The Ultimate Guide To Alternative Investments in 2023

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4 min read

Interested in Alternative Investing? This guide will walk you through everything you need to know.

What Are Alternative Investments?

An alternative investment is any asset that falls outside traditional equity,  fixed-income or cash and does not trade on a stock exchange.  

Most individuals who invest in alternatives do so with the broader goal of providing diversification to their investment portfolio through non-correlated returns and lower volatility than traditional investments.

How Do Alternative Investments Work?

Because alternative investments do not trade on a stock exchange, they are considered illiquid investments, meaning you cannot easily buy or sell your investment.

Most alternative investments are only open to accredited investors and have high minimum investments. 

And generally, because the assets are not publicly traded and valuations are subjective, they tend to have much higher fees than equity investing.

Types of Alternatives

While there is no definitive definition of alternative investments, some of the most common types of alternative assets include:

  • Non-traded real estate. It can be a private REIT or individual commercial real estate property. The main difference is that non-traded real estate is not publicly traded and, therefore, not easily bought or sold.

  • Investment Grade Wine. Investment-grade wine has become an increasingly popular alternative asset due to its robust and non-correlated returns to the stock market. Just a decade ago, the United States accounted for only 1% of the wine market in 2011 but now accounts for one-third of the global sales.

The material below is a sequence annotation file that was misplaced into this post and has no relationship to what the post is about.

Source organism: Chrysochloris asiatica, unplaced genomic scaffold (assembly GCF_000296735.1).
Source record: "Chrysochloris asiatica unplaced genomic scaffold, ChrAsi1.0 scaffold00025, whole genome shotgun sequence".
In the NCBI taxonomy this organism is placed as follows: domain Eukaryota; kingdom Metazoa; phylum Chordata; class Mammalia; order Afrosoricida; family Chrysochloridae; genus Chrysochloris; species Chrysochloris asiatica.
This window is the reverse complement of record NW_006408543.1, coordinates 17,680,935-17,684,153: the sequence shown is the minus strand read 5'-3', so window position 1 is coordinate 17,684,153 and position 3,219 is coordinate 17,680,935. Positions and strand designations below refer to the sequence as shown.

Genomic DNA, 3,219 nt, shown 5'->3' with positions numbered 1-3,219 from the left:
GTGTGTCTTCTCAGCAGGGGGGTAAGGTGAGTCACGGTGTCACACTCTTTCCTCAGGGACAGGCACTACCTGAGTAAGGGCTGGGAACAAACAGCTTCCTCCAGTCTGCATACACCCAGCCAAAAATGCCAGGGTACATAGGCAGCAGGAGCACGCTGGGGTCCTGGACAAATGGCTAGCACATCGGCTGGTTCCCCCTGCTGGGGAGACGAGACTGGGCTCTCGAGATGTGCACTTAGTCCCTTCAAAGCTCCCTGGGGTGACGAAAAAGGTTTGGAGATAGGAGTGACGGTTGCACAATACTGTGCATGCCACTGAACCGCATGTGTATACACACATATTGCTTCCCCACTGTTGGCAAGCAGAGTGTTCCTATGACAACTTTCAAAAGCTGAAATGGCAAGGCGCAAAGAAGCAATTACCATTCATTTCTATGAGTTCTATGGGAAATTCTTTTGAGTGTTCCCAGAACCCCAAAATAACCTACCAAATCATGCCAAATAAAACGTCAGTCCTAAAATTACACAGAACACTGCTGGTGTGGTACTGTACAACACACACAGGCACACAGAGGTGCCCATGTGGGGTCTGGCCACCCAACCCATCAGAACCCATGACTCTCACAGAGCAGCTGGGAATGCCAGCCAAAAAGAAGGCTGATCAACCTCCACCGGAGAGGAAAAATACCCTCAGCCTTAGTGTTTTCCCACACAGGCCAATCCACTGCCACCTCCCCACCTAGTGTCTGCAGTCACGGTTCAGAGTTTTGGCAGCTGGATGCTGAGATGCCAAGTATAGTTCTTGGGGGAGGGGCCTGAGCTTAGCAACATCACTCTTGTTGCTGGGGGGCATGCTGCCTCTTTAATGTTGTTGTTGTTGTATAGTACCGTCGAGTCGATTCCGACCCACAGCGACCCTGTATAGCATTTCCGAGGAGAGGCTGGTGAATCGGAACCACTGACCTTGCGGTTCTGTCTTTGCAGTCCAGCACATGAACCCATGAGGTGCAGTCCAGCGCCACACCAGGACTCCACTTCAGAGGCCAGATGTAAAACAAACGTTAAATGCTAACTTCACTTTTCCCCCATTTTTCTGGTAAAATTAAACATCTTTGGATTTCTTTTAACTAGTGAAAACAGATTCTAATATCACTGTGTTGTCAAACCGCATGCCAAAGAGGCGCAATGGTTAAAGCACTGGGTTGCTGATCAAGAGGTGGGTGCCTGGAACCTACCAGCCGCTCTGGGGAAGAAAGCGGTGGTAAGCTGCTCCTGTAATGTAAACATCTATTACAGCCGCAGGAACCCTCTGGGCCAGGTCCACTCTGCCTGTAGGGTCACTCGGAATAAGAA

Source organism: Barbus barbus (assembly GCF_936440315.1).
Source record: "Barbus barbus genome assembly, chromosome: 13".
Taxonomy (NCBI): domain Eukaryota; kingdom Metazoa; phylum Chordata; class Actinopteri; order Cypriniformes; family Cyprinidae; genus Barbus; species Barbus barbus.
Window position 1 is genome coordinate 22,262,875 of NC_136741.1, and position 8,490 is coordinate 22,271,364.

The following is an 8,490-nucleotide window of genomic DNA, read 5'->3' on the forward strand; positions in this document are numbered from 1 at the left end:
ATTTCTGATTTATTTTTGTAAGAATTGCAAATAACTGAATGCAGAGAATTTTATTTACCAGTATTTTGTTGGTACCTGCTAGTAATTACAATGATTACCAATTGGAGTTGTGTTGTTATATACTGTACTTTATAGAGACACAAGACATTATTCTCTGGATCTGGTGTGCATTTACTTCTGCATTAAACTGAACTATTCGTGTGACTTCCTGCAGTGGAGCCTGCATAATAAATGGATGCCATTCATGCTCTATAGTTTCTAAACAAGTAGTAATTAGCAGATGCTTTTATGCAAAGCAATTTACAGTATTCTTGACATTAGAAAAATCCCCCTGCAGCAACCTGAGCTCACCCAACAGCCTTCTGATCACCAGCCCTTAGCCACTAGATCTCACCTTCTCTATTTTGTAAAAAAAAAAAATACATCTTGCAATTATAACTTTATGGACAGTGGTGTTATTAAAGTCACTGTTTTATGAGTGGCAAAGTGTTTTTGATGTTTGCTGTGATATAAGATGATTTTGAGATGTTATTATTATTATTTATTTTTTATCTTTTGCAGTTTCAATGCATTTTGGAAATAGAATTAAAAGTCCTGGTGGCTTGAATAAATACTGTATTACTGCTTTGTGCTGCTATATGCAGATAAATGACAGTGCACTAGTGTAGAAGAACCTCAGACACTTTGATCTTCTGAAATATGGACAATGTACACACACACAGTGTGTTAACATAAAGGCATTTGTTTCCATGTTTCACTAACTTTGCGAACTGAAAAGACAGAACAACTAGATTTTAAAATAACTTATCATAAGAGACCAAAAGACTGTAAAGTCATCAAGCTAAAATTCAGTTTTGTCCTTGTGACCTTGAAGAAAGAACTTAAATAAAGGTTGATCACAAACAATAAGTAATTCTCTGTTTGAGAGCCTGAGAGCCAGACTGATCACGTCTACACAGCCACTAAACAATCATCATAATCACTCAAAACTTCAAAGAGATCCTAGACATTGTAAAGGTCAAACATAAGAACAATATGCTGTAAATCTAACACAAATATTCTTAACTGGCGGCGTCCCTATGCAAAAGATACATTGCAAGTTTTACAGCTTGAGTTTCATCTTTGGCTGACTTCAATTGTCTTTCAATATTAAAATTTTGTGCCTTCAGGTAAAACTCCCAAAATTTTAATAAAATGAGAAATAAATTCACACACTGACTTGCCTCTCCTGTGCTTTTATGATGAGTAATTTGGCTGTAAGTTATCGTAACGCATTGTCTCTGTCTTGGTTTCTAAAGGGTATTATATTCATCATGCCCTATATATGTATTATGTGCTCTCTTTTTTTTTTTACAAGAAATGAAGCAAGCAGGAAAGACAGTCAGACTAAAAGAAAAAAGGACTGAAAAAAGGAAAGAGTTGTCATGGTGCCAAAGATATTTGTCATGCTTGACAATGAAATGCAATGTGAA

• Structured Products. They are derivatives packaged into a bond-like structure and sold to institutional and retail investors. The underlying performance of a structured product can be linked to the returns of an underlying asset like stocks, bonds, interest rates, or commodities.

  • Art. Once only available to the uber-wealthy who bought and sold physical pieces of work for $10 million+, there has now been an increase in the popularity of buying shares backed by art. While this concept seems strange initially, but it already exists in other asset classes like real estate and commodities. Art investing is a $17 trillion market with the returns to prove it. Between 1995 and 2020, contemporary art has outpaced returns on the S&P 500, returning 14% vs 9.5% for the S&P 500.

  • Private Equity. Private-equity funds aim to acquire usually private or sometimes public companies to sell them at a profit and return capital to investors.

  • Hedge Funds. are pooled investment funds that trade liquid assets like stocks and fixed income in addition to illiquid assets. Hedge fund investment strategies can vary but typically seek to produce returns while mitigating downside risk.

  • Liquid Alternatives. Are publicly traded ETFs or mutual funds that provide hedge fund-like strategies such as long/short, event-driven, relative value

The demand for alternatives is robust. According to J.P. Morgan Asset Management, alternative investing fundraising has increased substantially over the past decade. In 2011, alternative assets fundraising was $400 billion; in 2021, fundraising increased nearly 3-fold to $1.4 trillion in 2021.

Who Can Invest In Alternatives?

Historically this asset class was only open to institutional investors like pension funds or ultra-high-net-worth individuals, who had access to alternatives through the private banking arm of large banks.

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However, after the 2012 passage of the JOBs Act, investing in alternatives became more accessible because the new law made the legal requirements for selling alternative investments to the public less onerous.

Since then, a wide variety of platforms have popped up, enabling everyday investors to invest like the ultra-wealthy. However, many platforms still require investors to be accredited investors, meaning they have an income of $200,000 or a networth greater than $ 1 million, excluding their primary residence.

What are the Advantages of Alternative Investments?

Alternatives offer unique advantages that are not provided in publicly traded markets.

Enhanced Returns

An analysis done by Morgan Stanley from (Data as of Jan 1, 1990, to Dec 31, 2021) shows that a portfolio of 80% stocks and 20% alternatives had an annualized return of 10.8%, while a portfolio of 100% stocks during that same period had returns of 10.64%.